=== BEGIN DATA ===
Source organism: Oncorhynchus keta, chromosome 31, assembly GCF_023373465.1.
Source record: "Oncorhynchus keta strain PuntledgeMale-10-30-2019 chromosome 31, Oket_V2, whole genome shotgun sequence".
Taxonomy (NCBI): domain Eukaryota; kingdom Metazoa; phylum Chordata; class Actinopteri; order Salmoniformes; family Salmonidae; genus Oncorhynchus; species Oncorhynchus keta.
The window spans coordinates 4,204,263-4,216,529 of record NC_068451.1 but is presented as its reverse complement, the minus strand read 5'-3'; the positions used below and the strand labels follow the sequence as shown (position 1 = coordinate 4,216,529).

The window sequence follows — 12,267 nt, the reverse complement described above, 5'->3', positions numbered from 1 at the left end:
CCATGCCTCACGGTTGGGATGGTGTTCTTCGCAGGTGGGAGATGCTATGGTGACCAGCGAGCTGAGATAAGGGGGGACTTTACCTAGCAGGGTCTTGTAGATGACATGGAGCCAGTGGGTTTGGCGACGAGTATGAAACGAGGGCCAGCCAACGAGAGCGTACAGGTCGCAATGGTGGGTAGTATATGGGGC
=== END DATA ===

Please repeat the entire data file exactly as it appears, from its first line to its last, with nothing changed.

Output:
Source organism: Oncorhynchus keta, chromosome 31, assembly GCF_023373465.1.
Source record: "Oncorhynchus keta strain PuntledgeMale-10-30-2019 chromosome 31, Oket_V2, whole genome shotgun sequence".
Taxonomy (NCBI): domain Eukaryota; kingdom Metazoa; phylum Chordata; class Actinopteri; order Salmoniformes; family Salmonidae; genus Oncorhynchus; species Oncorhynchus keta.
The window spans coordinates 4,204,263-4,216,529 of record NC_068451.1 but is presented as its reverse complement, the minus strand read 5'-3'; the positions used below and the strand labels follow the sequence as shown (position 1 = coordinate 4,216,529).

The window sequence follows — 12,267 nt, the reverse complement described above, 5'->3', positions numbered from 1 at the left end:
CCATGCCTCACGGTTGGGATGGTGTTCTTCGCAGGTGGGAGATGCTATGGTGACCAGCGAGCTGAGATAAGGGGGGACTTTACCTAGCAGGGTCTTGTAGATGACATGGAGCCAGTGGGTTTGGCGACGAGTATGAAACGAGGGCCAGCCAACGAGAGCGTACAGGTCGCAATGGTGGGTAGTATATGGGGC